Surfing For Genetics
A new web-based decision support tool is being launched to give producers the ability for customized selection computations.

Colorado State University's Dorian Garrick presented ways in which cattlemen will be able to use Web-based tools to assist with genetic selection.
BILLINGS, MONTANA (July 8, 2005) — The National Beef Cattle Evaluation Consortium (NBCEC) is developing a Web-based decision support tool for producers to utilize when making selection decisions with expected progeny differences (EPDs) and multi-breed evaluations. The site is being developed by Colorado State University (CSU) and is accessible at It presently includes 1 million bulls in the database from about eight breeds. Producers can sort between artificial insemination (AI) sires and yearling bulls.

The announcement about this new interactive tool was made at the 37th annual Beef Improvement Federation (BIF) annual meeting in Billings, Mont. CSU animal science professor Dorian Garrick explained the uniqueness of this Web-based tool and the fact that it allows for what he calls “customized computations.”

“We’re allowing you the power to play with the models yourself,” Garrick said. As an example, he said the Web-based decision support will allow producers to define their herd’s parameters and then see interactions between different economically relevant traits (ERTs). For instance, the model will mate a producer’s herd to the sire he or she selects and create a daughter herd with base EPDs, as well as incomes and costs.

“It will tell you the ramifications to your herd and show you predicted income and expense from that bull,” he said.

Specifically, Garrick listed six ways in which the new interactive tool will enhance selection beyond solely looking at EPDs in an electronic database:
1) interpretation of threshold traits;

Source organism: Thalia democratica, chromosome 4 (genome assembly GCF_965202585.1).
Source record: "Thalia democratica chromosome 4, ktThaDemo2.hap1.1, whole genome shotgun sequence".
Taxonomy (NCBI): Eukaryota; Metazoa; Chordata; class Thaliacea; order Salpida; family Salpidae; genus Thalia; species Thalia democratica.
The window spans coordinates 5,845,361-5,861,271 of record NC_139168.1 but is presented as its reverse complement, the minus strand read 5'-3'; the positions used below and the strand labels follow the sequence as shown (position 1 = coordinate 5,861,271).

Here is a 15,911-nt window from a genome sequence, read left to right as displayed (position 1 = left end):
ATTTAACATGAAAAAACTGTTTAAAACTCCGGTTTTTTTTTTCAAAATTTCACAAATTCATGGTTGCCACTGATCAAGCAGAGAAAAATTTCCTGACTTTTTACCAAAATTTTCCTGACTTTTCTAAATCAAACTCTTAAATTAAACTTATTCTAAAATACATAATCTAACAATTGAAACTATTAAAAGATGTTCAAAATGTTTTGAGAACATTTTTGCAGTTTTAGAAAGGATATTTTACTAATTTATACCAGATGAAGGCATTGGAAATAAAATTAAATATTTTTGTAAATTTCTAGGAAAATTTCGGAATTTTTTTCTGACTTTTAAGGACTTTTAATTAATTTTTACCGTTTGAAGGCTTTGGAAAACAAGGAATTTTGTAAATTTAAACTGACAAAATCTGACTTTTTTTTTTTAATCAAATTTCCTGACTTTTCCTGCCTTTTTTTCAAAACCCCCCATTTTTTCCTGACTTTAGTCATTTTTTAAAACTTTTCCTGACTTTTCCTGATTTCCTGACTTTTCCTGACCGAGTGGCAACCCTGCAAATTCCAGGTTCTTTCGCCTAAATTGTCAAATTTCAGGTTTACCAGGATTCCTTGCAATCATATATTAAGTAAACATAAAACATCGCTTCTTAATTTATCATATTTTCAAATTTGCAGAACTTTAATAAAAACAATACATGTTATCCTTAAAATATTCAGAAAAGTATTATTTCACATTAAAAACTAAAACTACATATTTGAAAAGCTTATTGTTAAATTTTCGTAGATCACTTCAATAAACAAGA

2) multi-breed evaluation and crossbreeding;
3) interactions between ERTs;
4) assessment of nutritional implications;
5) assessment of financial implications; and
6) accounting for risk associated with the use of bulls with less-than-perfect accuracy.

The Web-based decision support is not just another index, Garrick said. He explains that the Web-based decision support provides justification as to why particular animals get the values they get; whereas, index selection makes decisions for you without respect to your specific production, management and economic considerations.

Garrick also reported that a feedlot module is being developed to complement the new Web-based tool and project dollar and risk values for sires. “We believe better decision support will give better decisions for profit,” he concluded.

— by Kindra Gordon, field editor, Angus Productions Inc.
© Copyright 2005 Angus Productions Inc.

Editor’s Note: This article was written under contract or by staff of Angus Productions Inc. (API), which claims copyright to this article. It may not be published or distributed without the express permission of Angus Productions Inc. To request reprint permission and guidelines, contact Shauna Rose Hermel, editor, at (816) 383-5270 or